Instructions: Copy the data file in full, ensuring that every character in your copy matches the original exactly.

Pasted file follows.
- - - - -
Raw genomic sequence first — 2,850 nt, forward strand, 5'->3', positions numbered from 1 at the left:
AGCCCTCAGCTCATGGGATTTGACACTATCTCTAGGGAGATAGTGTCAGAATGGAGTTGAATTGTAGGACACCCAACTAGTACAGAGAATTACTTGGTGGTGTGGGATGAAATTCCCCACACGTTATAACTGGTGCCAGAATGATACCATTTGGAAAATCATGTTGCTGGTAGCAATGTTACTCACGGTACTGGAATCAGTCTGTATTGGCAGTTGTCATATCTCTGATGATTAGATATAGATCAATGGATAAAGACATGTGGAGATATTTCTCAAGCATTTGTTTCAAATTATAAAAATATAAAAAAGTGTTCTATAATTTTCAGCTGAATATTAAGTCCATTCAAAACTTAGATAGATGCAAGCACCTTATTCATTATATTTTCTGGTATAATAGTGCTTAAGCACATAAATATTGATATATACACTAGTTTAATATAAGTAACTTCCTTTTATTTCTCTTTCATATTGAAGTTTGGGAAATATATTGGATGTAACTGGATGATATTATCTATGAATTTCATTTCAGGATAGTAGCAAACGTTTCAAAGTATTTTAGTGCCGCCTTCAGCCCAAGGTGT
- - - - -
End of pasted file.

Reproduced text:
Raw genomic sequence first — 2,850 nt, forward strand, 5'->3', positions numbered from 1 at the left:
AGCCCTCAGCTCATGGGATTTGACACTATCTCTAGGGAGATAGTGTCAGAATGGAGTTGAATTGTAGGACACCCAACTAGTACAGAGAATTACTTGGTGGTGTGGGATGAAATTCCCCACACGTTATAACTGGTGCCAGAATGATACCATTTGGAAAATCATGTTGCTGGTAGCAATGTTACTCACGGTACTGGAATCAGTCTGTATTGGCAGTTGTCATATCTCTGATGATTAGATATAGATCAATGGATAAAGACATGTGGAGATATTTCTCAAGCATTTGTTTCAAATTATAAAAATATAAAAAAGTGTTCTATAATTTTCAGCTGAATATTAAGTCCATTCAAAACTTAGATAGATGCAAGCACCTTATTCATTATATTTTCTGGTATAATAGTGCTTAAGCACATAAATATTGATATATACACTAGTTTAATATAAGTAACTTCCTTTTATTTCTCTTTCATATTGAAGTTTGGGAAATATATTGGATGTAACTGGATGATATTATCTATGAATTTCATTTCAGGATAGTAGCAAACGTTTCAAAGTATTTTAGTGCCGCCTTCAGCCCAAGGTGT